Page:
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human error investigations

You Need to Understand These 2 Things to Effectively Prevent Human Error

Human error happens. While in some instances it might be harmless, in a manufacturing setting, it can be dangerous. In fact, human error is responsible for almost 90% of all workplace accidents. Wondering how to prevent human error in workplace settings and how to keep it from becoming a serious issue? The first step is understanding these three things.

People Are Human

It would be nice if technology could prevent every human mistake, but the reality is we’re just not there yet. In the meantime, it’s crucial for floor managers and business owners to understand that humans are still completing the majority of work that needs to be done. Human error investigations must always begin with the understanding that the issue could have been caused by a human. The systems that we utilize in manufacturing and elsewhere allow humans to utilize their natural unreliability in countless situations. The fault is our own — many of the technological systems we have in place simply don’t consider human error prevention as part of their design. Unfortunately, that means it’s our job — and your job if you lead a team of people — to practice reducing human errors and understand that your workforce is not purely mechanical.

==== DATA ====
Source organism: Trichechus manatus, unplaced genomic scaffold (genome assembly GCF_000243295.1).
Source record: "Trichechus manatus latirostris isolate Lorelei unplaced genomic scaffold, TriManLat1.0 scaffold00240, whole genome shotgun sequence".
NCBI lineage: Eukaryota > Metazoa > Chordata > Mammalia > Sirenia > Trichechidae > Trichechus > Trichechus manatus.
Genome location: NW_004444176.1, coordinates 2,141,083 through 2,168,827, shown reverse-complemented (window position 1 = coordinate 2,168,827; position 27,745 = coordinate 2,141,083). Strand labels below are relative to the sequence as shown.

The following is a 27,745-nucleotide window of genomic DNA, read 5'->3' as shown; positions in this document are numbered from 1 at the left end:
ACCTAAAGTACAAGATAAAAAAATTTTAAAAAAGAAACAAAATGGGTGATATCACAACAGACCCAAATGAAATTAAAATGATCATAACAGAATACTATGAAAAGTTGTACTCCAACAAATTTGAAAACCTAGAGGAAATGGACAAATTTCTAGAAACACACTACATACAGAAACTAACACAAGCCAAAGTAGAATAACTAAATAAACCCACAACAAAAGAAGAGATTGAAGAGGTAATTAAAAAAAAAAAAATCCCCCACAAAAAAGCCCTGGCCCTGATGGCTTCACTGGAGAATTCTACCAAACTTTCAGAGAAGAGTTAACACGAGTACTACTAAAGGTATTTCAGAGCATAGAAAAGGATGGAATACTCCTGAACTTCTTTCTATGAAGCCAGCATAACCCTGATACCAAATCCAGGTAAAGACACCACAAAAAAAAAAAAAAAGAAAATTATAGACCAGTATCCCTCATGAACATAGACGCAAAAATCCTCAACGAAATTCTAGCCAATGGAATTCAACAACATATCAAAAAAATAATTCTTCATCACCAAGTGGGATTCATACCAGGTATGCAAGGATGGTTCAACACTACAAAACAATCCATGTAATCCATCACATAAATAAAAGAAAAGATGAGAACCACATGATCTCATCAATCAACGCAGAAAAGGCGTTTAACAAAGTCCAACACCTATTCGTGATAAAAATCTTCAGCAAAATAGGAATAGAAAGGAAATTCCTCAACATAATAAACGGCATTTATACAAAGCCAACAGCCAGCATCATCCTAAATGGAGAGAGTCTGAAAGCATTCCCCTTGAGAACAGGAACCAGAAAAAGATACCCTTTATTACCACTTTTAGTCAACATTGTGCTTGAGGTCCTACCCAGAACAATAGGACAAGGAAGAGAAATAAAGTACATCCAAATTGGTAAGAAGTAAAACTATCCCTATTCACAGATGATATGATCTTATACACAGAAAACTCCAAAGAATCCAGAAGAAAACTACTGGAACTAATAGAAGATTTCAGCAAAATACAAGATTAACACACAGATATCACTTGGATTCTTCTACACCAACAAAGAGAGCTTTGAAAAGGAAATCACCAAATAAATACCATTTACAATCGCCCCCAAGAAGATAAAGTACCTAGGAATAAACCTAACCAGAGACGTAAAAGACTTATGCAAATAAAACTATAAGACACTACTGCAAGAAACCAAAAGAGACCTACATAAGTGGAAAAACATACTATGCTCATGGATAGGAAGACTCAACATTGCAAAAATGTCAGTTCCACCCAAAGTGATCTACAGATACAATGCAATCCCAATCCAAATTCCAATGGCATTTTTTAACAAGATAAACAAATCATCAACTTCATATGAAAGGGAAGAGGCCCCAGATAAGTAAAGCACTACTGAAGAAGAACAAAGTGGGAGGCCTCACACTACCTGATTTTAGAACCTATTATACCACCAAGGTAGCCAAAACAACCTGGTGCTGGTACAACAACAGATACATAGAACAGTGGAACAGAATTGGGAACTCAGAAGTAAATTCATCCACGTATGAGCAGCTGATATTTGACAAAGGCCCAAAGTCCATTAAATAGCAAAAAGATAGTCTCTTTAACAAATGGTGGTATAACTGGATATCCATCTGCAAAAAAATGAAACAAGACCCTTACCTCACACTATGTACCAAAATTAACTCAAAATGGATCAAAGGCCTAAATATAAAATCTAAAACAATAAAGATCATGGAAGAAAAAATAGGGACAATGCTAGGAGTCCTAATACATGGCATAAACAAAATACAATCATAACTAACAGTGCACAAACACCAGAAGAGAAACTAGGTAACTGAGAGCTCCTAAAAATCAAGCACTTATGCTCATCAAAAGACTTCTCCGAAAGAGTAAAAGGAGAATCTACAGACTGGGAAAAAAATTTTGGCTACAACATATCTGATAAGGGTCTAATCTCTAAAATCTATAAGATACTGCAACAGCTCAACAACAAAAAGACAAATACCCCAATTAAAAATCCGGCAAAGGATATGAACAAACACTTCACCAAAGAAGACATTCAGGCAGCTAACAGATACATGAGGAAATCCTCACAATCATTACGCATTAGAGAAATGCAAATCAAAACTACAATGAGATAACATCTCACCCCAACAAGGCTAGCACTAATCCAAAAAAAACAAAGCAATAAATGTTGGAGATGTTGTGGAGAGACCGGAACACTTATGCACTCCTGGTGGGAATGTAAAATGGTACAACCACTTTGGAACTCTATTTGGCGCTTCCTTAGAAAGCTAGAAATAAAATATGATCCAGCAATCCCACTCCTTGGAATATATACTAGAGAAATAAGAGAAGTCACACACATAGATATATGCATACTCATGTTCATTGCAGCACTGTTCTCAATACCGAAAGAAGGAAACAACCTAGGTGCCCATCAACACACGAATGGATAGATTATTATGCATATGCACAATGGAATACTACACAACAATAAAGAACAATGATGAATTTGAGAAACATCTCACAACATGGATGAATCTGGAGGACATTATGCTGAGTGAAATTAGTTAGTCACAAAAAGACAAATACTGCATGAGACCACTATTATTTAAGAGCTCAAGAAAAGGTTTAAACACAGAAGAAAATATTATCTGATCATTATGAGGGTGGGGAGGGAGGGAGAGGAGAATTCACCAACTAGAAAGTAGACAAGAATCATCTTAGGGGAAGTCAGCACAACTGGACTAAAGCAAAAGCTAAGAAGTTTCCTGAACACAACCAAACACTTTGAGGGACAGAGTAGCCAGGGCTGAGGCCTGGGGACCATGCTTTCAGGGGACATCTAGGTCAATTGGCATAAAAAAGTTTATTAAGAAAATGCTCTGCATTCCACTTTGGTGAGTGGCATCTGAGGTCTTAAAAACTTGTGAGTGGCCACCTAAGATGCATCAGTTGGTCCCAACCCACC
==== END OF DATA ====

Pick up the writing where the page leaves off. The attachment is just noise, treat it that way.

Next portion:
When CAPA Is Necessary

Corrective and Preventive Action (CAPA) is one of the most important tools in your human error investigation arsenal. That being said, it’s crucial for you to understand fully when it is and isn’t needed. In some cases, CAPA may be essential because human error put an employee’s life at risk or created liability for your operation as a whole. Any situation that has a high level of severity definitely requires CAPA. But when isn’t it necessary?

  • Low Severity – If an error has no batch impact and future, similar errors wouldn’t either, you can consider the severity to be low. CAPA likely isn’t necessary.
  • High Detectability – Your QA checks caught the error like they were designed to. This occurred before the error even left your facility.
  • Low Frequency – Your human employees performed the task without error multiple times. In other words, your human error investigations determined the error was an isolated anomaly.

Running effective human error investigations and understanding the fundamentals of human error itself are key components of reducing error in your facility. If you have more questions about reducing error in your workplace, our team at Human Error Solutions is ready to help.